May 6, 2014

THE SKED Season Finale Review: “The Tomorrow People”


All season, THE TOMORROW PEOPLE has felt like the ugly stepchild of series co-creators Greg Berlanti and Julie Plec, who have more cherished children (Arrow for him, The Vampire Diaries and The Originals for her) getting the bulk of their attention.  Story arcs have been haphazard, acting has been uneven and budgetary shortfalls have been all too clear.  These were problems that tonight’s season finale, written by the show’s other co-creator Phil Klemmer and directed by Wendey Stanzler, didn’t solve.

It’s not that Tomorrow People hasn’t tried.  It’s pushed its central storyline, about mutant teen Stephen Jameson (Robbie Amell) and his family and hunted friends (they can read minds, practice telekinesis, transport through thin air and occasionally stop time), in all sorts of directions.  Stephen’s dead father Roger (Jeffrey Pierce), revered by the Tomorrow People, turned out not to be so dead after all, his mother Marla (Sarah Clarke) was revealed late in the season to be a secret mutant as well, and his uncle Jedikiah (Mark Pellegrino), head of Tomorrow People-hunting Ultra, seemed to whipsaw from villainous to sympathetic to nefarious on an episode-by-episode basis.  Midway along, an even more evil head of Ultra, known mostly as The Founder (Simon Merrells), was unveiled, and he, too, cycled from potentially trustworthy to ruthlessly murderous–although, let’s face it, someone who likes to be referred to as “The Founder” isn’t going to be a good guy.  In the last few episodes, a desperate attempt was made to transform Stephen’s human pal Astrid (Madeleine Mantock) into someone relevant by abruptly turning her into a love interest for John (Luke Mitchell), who up to that point had been in a triangle with Stephen and Cara (Peyton List), even as he battled Cara for leadership of the Tomorrow People.

Mostly, it was a mess.  The finale wrapped up the Founder storyline, but not in a particularly satisfying way, as Roger, so recently returned from suspended animation, died once again rather than have his powers fuel a machine that The Founder was using to stop time for all humans and essentially kill them–except, oops, the thing was already on, and could only be stopped when Stephen heaved The Founder into what looked like one of the portals from Once Upon A Time.  Meanwhile, Jedikiah had managed at the end of last week to give himself Tomorrow Person powers–but oops, it turned out that the powers lasted literally for about 5 minutes, leaving him in the middle of Ultra headquarters looking more than a little foolish.  Tomorrow Person Russell (Aaron Yoo), who only last week had betrayed Roger by turning him over to The Founder, and was thus directly responsible not just for his death but for the near-destruction of all mankind, was welcomed back to the team with barely a nasty look, and Astrid and John kissed as much as possible so that their romance could seem to have a shred of credibility.  Cara, in the midst of the battle to save the world, found time to change outfits and dress up in what looked like a drum majorette uniform in skin-tight leather, and when she was killed, Stephen discovered the ability to turn back time, expelling the bullet from her in slow motion and grabbing the gun from rotten Tomorrow Person Natalie (Leven Rambin).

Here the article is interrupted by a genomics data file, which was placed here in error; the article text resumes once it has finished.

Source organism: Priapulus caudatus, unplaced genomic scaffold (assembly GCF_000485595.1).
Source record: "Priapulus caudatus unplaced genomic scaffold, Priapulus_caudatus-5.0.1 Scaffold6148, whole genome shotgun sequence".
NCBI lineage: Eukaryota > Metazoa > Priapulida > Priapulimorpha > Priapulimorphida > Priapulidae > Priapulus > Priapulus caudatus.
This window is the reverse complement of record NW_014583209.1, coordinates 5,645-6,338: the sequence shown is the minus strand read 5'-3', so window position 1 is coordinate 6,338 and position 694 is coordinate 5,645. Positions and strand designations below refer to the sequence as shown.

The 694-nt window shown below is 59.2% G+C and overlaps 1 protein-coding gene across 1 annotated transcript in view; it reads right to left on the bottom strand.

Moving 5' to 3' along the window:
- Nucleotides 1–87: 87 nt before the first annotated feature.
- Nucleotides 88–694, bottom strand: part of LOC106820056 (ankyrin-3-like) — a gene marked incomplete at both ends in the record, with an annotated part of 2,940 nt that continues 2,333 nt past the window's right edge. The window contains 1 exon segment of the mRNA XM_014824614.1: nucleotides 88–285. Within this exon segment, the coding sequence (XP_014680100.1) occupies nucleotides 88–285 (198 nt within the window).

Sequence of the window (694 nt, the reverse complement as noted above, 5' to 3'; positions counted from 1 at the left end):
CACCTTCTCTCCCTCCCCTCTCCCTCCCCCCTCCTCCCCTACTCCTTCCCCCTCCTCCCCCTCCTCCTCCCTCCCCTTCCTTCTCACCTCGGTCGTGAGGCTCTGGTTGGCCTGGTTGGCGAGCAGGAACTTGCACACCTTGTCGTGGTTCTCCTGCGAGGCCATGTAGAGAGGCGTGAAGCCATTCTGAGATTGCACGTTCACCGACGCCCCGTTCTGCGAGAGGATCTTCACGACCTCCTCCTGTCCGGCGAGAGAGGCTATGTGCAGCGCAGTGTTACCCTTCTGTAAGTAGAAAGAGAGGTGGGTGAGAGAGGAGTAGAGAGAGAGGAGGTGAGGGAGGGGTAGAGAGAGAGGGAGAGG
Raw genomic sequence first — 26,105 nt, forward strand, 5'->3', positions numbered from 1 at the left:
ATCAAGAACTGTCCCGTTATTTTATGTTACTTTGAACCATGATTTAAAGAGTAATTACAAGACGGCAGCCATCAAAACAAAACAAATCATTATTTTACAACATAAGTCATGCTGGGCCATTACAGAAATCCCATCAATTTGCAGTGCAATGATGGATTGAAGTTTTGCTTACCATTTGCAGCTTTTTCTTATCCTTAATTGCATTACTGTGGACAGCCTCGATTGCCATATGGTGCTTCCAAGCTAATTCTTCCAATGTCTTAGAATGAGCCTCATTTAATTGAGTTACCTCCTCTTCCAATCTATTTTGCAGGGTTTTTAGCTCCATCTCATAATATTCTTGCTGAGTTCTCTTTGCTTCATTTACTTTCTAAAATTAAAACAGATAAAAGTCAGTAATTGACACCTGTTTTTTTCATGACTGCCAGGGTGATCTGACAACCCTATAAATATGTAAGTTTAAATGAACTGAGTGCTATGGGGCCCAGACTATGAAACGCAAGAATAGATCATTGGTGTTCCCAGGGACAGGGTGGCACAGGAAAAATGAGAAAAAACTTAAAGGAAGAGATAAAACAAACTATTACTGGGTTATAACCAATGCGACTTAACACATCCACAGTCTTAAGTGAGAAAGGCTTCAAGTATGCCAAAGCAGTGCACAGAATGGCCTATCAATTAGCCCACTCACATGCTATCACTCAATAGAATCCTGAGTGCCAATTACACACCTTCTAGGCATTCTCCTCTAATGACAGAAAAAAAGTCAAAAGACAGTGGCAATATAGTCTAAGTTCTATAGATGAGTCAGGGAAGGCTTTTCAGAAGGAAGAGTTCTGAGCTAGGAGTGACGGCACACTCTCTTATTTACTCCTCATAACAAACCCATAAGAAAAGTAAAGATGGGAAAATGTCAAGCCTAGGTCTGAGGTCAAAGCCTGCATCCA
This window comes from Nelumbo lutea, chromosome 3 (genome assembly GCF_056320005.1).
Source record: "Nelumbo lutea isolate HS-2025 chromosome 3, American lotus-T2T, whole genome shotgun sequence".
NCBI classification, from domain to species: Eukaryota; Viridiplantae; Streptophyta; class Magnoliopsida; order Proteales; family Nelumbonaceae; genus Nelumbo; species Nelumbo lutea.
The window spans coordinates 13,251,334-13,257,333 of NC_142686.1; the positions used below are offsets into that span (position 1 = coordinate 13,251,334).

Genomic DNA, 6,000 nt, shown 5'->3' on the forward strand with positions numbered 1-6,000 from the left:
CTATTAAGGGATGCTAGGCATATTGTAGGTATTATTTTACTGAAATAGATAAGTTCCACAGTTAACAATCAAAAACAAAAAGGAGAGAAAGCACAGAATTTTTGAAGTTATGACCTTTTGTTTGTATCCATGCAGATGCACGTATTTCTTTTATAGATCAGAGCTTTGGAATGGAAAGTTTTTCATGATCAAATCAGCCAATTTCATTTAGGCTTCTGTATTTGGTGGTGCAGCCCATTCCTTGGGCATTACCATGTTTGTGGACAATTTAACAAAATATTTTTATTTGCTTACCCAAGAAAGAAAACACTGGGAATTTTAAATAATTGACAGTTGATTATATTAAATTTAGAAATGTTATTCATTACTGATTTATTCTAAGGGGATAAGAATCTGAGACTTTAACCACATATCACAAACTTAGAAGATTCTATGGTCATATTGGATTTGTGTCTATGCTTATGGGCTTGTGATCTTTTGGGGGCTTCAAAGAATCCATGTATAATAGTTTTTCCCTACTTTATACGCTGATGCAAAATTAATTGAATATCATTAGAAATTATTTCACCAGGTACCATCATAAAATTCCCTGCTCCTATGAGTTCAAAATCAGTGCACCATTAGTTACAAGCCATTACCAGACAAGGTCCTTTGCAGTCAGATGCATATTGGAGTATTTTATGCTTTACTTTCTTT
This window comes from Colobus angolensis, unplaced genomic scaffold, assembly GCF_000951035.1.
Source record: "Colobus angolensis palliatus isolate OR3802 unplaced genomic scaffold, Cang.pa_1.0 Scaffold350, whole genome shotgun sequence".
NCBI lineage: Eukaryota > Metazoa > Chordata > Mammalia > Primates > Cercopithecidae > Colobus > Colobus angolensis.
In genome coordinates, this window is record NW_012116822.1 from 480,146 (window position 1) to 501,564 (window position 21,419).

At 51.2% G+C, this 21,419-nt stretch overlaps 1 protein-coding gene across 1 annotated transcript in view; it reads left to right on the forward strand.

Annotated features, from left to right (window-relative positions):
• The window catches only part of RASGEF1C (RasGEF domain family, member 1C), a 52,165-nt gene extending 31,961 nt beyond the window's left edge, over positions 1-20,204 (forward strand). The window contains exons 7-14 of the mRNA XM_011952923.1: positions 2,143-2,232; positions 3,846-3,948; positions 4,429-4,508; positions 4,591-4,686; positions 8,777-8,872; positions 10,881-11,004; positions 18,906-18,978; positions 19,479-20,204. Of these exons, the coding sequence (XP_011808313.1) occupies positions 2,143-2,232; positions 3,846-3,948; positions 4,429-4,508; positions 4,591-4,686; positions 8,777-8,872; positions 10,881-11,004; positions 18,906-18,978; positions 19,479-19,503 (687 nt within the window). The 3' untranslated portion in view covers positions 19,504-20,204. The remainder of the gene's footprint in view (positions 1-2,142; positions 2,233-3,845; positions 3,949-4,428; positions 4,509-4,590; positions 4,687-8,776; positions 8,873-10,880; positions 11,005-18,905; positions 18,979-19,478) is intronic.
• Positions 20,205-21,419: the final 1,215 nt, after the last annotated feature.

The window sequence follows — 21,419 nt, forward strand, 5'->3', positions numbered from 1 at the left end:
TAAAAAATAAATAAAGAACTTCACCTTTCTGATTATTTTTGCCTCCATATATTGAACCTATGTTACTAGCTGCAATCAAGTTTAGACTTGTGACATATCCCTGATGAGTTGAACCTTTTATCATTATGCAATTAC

In case all that wasn’t enough, an extended epilogue tried to set things up for a Season 2 that may never come, turning Jedikiah evil one more time and having him restore surrogate son John’s powers but at the cost of his memory and fashion sense, with John as his number 2 in his drive to create superpowered soldiers, an idea he must have gotten by watching episodes of Agents of SHIELD or Berlanti’s own Arrow.  (In another sign of desperation, several episodes before season’s end featured a nerdy but lovely new Tomorrow Person scientist who, it was painfully obvious, had been inspired by Arrow‘s Felicity.)

The narrative never hung together, and although Mitchell and List had some presence, and Pellegrino nimbly managed his leaps of moral ambiguity, the characters had little appeal or chemistry.  (Robbie Amell’s somewhat stolid affect didn’t make things easier.)  The woeful CG effects mostly repeated the same flash over and over as the characters teleported in and out of scenes, The Canadian substitution for what was supposed to be New York barely even tried to be convincing, and few sets on network television were as fake-looking as “the Lair,” the abandoned subway station where the Tomorrow People had their home, a location that miraculously none of the all-seeing, all-knowing bad guys could ever find.

Since just about all CW series tread the same narrow YA ground of plot and character, a show that’s below average looks far worse than it would if it aired in a singular context.  The Tomorrow People is a CW retread that’s never found its way, and if it defies its meager ratings and returns next fall, it will need a major overhaul.


About the Author

Mitch Salem
MITCH SALEM has worked on the business side of the entertainment industry for 20 years, as a senior business affairs executive and attorney for such companies as NBC, ABC, USA, Syfy, Bravo, and BermanBraun Productions, and before that, at the NY law firm of Weil, Gotshal & Manges. During all that, he has more or less constantly been going to the movies and watching TV, and writing about both since the 1980s. His film reviews also currently appear on and In addition, he is co-writer of an episode of the television series "Felicity."